Turkey, Armenia In Broad Accord

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By Mary Beth Sheridan
Washington Post Staff Writer
Thursday, April 23, 2009

Turkey and Armenia announced yesterday that they had agreed in principle to normalize relations, a possible breakthrough in a bitter dispute over century-old massacres that has swelled into a politically charged issue for the Obama administration and European governments.

The countries said they had agreed on a "comprehensive framework for the normalization of their bilateral relations," after talks mediated by Switzerland. Their statement gave few details.

U.S. officials said the Obama administration had been quietly working to push the agreement forward, with the American president meeting privately with leaders of the two countries during his trip to Istanbul this month.

"This is a major step forward," said a senior U.S. official, speaking on the condition of anonymity.

The announcement came just two days before what Armenians will mark as the 94th anniversary of the start of the massacres of hundreds of thousands of ethnic Armenians in Turkey during the demise of the Ottoman Empire. President Obama is expected to give an annual White House statement on the killings on Friday, and had promised during his campaign to describe them as "genocide." In recent years, U.S. presidents have resisted using such language, which Turkey rejects.

The American official said Turkish and Armenian leaders were well aware of Obama's planned statement.

"Maybe the timing had something to do with it," the official said, speaking of the agreement. "But this is a bigger deal." The talks had been going on for about a year, he said, and the tentative accord wasn't a "last-minute panicky thing."

The White House did not respond to queries on whether Obama would still describe the killings as "genocide."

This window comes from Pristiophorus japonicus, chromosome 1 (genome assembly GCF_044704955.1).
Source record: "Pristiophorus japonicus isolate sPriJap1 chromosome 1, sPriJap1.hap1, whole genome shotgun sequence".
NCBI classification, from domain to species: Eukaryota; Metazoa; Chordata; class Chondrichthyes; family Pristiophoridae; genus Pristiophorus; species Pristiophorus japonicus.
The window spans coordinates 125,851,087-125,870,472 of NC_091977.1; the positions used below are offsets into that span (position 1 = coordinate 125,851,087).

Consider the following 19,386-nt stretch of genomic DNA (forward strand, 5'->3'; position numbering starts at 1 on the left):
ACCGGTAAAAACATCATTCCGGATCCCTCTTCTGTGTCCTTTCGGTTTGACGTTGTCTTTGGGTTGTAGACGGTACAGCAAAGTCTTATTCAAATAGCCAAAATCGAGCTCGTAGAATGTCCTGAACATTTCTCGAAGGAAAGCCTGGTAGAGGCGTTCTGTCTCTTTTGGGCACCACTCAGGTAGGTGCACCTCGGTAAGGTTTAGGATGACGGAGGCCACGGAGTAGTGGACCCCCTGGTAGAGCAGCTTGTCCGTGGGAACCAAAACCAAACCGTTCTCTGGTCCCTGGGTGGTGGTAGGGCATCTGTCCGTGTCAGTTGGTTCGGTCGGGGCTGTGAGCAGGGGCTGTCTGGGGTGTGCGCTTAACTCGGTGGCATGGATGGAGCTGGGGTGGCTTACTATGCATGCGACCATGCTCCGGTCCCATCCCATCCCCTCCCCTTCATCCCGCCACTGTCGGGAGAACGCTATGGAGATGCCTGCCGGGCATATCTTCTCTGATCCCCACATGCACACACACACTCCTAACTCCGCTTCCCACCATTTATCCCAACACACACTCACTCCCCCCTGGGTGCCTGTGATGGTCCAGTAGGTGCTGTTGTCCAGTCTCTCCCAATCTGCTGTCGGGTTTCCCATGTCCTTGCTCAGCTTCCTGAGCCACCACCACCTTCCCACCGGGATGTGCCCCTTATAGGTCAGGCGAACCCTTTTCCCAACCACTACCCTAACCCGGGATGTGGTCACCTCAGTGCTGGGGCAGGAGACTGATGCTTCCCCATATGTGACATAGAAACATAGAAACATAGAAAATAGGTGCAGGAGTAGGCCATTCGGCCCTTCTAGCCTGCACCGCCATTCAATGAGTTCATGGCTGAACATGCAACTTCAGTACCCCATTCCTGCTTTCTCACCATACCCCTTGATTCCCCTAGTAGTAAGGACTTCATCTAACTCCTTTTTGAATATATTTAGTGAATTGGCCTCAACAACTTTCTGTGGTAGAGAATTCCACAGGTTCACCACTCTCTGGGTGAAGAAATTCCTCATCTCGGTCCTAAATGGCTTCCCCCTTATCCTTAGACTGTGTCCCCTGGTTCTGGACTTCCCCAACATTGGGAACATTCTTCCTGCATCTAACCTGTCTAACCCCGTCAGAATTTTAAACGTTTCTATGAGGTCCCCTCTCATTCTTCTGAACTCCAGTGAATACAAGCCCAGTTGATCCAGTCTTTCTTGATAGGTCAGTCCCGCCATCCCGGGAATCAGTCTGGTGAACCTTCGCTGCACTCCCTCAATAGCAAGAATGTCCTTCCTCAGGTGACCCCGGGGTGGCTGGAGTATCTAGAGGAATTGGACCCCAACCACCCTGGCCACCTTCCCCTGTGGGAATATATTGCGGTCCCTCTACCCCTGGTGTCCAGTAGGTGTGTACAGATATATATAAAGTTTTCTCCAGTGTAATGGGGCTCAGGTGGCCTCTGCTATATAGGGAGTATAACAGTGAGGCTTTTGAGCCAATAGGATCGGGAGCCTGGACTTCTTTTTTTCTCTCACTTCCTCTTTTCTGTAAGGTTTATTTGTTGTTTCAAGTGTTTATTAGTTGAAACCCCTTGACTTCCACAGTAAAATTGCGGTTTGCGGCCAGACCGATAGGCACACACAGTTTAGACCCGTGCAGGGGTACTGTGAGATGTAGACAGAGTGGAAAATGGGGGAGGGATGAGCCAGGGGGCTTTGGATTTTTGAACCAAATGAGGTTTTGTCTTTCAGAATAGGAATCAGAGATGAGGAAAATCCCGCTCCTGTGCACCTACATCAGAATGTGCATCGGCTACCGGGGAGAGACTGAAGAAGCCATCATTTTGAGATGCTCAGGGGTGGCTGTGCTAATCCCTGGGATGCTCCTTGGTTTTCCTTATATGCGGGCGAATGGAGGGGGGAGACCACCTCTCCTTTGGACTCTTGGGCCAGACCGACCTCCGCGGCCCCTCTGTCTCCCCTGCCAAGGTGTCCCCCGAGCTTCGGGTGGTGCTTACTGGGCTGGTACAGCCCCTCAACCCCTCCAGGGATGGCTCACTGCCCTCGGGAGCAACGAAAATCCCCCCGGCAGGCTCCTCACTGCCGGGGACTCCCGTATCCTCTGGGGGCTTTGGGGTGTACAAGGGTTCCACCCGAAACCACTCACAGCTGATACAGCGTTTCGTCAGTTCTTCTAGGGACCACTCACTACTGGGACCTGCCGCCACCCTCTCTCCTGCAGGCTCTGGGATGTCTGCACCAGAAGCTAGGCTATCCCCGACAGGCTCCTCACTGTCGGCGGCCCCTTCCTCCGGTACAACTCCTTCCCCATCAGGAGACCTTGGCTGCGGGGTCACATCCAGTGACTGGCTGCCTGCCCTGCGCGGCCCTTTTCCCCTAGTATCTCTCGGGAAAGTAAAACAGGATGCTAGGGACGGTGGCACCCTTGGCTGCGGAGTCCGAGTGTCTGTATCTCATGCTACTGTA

Few people deny that the massacres occurred. But Turkish officials and some historians say that the deaths resulted from forced relocations and widespread fighting when the 600-year-old Ottoman Empire crumbled, not from a campaign of genocide -- and that hundreds of thousands of Turks also died in the same region during that time.

The Turkish-Armenian agreement still must be signed by both countries and ratified by their legislatures. It is likely to stir strong opposition from nationalists on both sides.

The accord would open the border between the neighbors and establish a "road map" for normalized relations, with subcommittees handling matters ranging from economic ties to the environment, the U.S. official said. One of the subcommittees would examine historical issues -- namely the massacres.

In reaching the agreement, Turkey also won a commitment from Washington to accelerate its efforts to settle the dispute over the breakaway territory of Nagorno-Karabakh, which is inside Azerbaijan, a Turkish ally, but is under ethnic Armenian control.

When they served in the Senate, Obama and Secretary of State Hillary Rodham Clinton signed letters demanding that President George W. Bush recognize "the mass slaughter of Armenians as genocide." But Obama did not use that word during his visit to Turkey this month.

Turkey is a key NATO ally, and Obama has said the country, governed by a moderate Islamist administration, could be a bridge between West and East.

Staff writers Glenn Kessler and Michael D. Shear contributed to this report.


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